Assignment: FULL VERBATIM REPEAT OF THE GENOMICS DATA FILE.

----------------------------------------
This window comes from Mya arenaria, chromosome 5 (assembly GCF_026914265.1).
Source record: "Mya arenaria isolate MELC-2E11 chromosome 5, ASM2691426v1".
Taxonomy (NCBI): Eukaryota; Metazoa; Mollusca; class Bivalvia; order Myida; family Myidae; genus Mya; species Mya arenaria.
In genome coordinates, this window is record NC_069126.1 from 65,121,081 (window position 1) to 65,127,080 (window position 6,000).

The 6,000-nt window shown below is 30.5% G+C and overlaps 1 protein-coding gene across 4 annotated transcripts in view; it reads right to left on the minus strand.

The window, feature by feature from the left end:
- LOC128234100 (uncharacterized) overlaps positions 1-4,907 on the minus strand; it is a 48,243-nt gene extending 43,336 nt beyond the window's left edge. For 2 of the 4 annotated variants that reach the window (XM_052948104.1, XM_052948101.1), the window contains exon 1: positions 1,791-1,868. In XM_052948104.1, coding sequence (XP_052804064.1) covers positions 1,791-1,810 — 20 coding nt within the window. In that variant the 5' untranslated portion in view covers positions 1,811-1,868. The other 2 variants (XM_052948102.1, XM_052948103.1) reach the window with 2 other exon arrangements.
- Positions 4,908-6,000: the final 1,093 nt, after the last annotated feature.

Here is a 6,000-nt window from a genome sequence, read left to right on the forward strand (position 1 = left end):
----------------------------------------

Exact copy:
This window comes from Mya arenaria, chromosome 5 (assembly GCF_026914265.1).
Source record: "Mya arenaria isolate MELC-2E11 chromosome 5, ASM2691426v1".
Taxonomy (NCBI): Eukaryota; Metazoa; Mollusca; class Bivalvia; order Myida; family Myidae; genus Mya; species Mya arenaria.
In genome coordinates, this window is record NC_069126.1 from 65,121,081 (window position 1) to 65,127,080 (window position 6,000).

The 6,000-nt window shown below is 30.5% G+C and overlaps 1 protein-coding gene across 4 annotated transcripts in view; it reads right to left on the minus strand.

The window, feature by feature from the left end:
- LOC128234100 (uncharacterized) overlaps positions 1-4,907 on the minus strand; it is a 48,243-nt gene extending 43,336 nt beyond the window's left edge. For 2 of the 4 annotated variants that reach the window (XM_052948104.1, XM_052948101.1), the window contains exon 1: positions 1,791-1,868. In XM_052948104.1, coding sequence (XP_052804064.1) covers positions 1,791-1,810 — 20 coding nt within the window. In that variant the 5' untranslated portion in view covers positions 1,811-1,868. The other 2 variants (XM_052948102.1, XM_052948103.1) reach the window with 2 other exon arrangements.
- Positions 4,908-6,000: the final 1,093 nt, after the last annotated feature.

Here is a 6,000-nt window from a genome sequence, read left to right on the forward strand (position 1 = left end):